- Paperback: 80 pages
- Publisher: Moyer Bell and its subsidiaries; 1 edition (January 1, 2010)
- Language: English
- ISBN-10: 1559212233
- ISBN-13: 978-1559212236
- Product Dimensions: 5 x 0.3 x 7.5 inches
- Shipping Weight: 3.2 ounces (View shipping rates and policies)
- Average Customer Review: 23 customer reviews
- Amazon Best Sellers Rank: #1,779,615 in Books (See Top 100 in Books)
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Theory & Practice of Gamesmanship Paperback – January 1, 2010
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First, let it be clear that this is a satire, not a book devoted to teaching you The Art of Winning Without Actually Cheating. For a humorous book, however, it is in fact fairly useful and trenchant. Who among us who dabbles at poker can resist a hearty bluff once in a while? Or a pretend bluff, grandly tossing in a pile of chips with a devil-may-care air? Who can resist a backwards compliment of an opponent's play? These are mere fillips in Potter's chef de oeuvre. Here is Potter on pre-game maneuvers: "If the opponent wears, or attempts to wear, clothes correct and suitable for the game, by as much as his clothes succeed in this function, by so much should the Gamesman's clothes fail."
Potter goes on to cite the clever ploy used by an experienced hand at Gamesmanship, who kept two changes of clothes in the dickey of his car. "If he found, at the club-house, that his opponent was rather humbly dressed, he would wear his smart outfit. If the conditions were reversed, out would come the frayed pin-stripe trousers, the stringy clubs and the fair-isle sweater."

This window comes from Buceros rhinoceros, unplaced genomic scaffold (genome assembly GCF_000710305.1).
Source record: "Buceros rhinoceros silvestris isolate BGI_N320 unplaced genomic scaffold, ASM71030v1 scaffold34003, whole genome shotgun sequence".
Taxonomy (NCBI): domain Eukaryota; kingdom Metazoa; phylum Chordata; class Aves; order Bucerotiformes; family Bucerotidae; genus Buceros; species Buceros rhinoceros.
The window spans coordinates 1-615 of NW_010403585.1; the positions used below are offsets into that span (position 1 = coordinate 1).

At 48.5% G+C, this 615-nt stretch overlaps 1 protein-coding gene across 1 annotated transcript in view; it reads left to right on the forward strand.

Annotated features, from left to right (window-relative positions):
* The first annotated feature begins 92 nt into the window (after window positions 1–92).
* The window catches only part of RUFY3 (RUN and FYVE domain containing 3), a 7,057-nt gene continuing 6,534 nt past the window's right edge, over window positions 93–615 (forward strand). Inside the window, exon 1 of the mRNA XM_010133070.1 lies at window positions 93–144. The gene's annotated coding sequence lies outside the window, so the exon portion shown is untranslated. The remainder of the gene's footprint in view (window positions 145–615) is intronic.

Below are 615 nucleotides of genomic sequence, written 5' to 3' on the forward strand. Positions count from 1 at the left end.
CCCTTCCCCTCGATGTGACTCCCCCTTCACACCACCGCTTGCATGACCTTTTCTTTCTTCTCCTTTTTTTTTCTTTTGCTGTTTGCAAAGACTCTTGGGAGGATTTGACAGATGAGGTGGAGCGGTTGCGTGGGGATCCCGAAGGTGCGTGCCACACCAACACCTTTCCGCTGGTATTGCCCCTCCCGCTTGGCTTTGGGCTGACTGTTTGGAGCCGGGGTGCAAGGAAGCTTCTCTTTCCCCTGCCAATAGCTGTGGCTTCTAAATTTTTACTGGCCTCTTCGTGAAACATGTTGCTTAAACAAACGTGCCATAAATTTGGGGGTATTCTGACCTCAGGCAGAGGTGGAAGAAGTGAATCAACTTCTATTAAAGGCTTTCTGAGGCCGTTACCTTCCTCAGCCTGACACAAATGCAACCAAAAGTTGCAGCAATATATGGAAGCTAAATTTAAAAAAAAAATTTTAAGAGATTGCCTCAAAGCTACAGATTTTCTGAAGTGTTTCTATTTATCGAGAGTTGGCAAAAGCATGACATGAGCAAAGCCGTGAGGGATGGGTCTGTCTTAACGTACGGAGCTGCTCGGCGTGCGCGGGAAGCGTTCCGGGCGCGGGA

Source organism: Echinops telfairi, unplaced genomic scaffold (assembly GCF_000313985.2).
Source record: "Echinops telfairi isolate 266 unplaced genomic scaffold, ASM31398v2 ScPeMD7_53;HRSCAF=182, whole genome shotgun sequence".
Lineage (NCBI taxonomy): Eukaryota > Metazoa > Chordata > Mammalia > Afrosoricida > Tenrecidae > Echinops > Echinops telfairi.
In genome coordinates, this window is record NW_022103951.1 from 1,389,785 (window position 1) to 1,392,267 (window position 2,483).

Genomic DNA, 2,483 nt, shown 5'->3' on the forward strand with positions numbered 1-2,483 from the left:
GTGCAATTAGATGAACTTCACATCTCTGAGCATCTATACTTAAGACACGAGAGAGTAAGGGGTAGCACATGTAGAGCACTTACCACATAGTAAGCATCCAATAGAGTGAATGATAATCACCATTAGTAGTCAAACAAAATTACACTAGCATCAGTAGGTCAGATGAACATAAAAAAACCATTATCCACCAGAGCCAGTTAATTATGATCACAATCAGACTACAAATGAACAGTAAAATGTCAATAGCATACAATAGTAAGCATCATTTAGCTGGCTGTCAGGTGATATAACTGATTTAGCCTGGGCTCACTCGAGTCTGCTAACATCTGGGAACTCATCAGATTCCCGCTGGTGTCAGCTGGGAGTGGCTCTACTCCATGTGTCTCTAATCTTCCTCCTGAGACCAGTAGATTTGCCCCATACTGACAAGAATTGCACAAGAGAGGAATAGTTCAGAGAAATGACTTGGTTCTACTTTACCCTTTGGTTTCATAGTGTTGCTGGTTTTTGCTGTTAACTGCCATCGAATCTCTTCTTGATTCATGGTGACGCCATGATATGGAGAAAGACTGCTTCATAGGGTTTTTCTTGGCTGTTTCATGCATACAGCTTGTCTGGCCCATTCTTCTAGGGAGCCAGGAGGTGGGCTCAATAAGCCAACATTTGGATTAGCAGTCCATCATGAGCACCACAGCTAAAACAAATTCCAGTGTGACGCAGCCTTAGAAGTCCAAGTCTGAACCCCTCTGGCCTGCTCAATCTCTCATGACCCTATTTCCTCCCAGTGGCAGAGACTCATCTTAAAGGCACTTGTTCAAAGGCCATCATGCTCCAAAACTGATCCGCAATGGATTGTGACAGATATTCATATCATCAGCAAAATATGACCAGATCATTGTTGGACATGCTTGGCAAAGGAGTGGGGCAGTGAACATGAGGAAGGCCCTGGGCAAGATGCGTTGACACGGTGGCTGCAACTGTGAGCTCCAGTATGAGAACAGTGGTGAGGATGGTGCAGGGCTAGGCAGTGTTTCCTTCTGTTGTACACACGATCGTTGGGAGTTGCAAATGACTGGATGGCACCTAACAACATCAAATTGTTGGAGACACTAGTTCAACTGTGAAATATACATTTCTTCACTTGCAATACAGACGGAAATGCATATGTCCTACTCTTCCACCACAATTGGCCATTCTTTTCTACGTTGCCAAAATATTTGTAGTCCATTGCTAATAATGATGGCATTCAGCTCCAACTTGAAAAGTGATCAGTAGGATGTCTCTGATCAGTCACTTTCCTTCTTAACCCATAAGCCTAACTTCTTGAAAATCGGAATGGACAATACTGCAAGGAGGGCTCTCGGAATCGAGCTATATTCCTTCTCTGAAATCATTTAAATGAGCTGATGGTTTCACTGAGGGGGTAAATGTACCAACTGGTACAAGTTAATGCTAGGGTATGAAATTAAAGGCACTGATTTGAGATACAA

This may all sound rather juvenile, but I used to play chess with a friend of mine (who was worse at the game than I was) who would blow cigarette smoke in my face, and cackle "I'm ashamed at what I'm about to do to you," before key moves. He won far more often than he should. While Gamesmanship is intended as wry humor, it still communicates much about the human condition, and above all, about our drive to win.
The English excel at this sort of wry satire, and Steven Potter is indeed fluent at it.
As such, this is both funny on the face of it and a wonderful send-up of the sort of tactics whereby people attempt to win credit or sympathy in real life.
Well, this time, the British dry humor was even better. This is truly a wonderful read on a by interesting subject.
I do nit think you will be able to put it down! Lots of fun!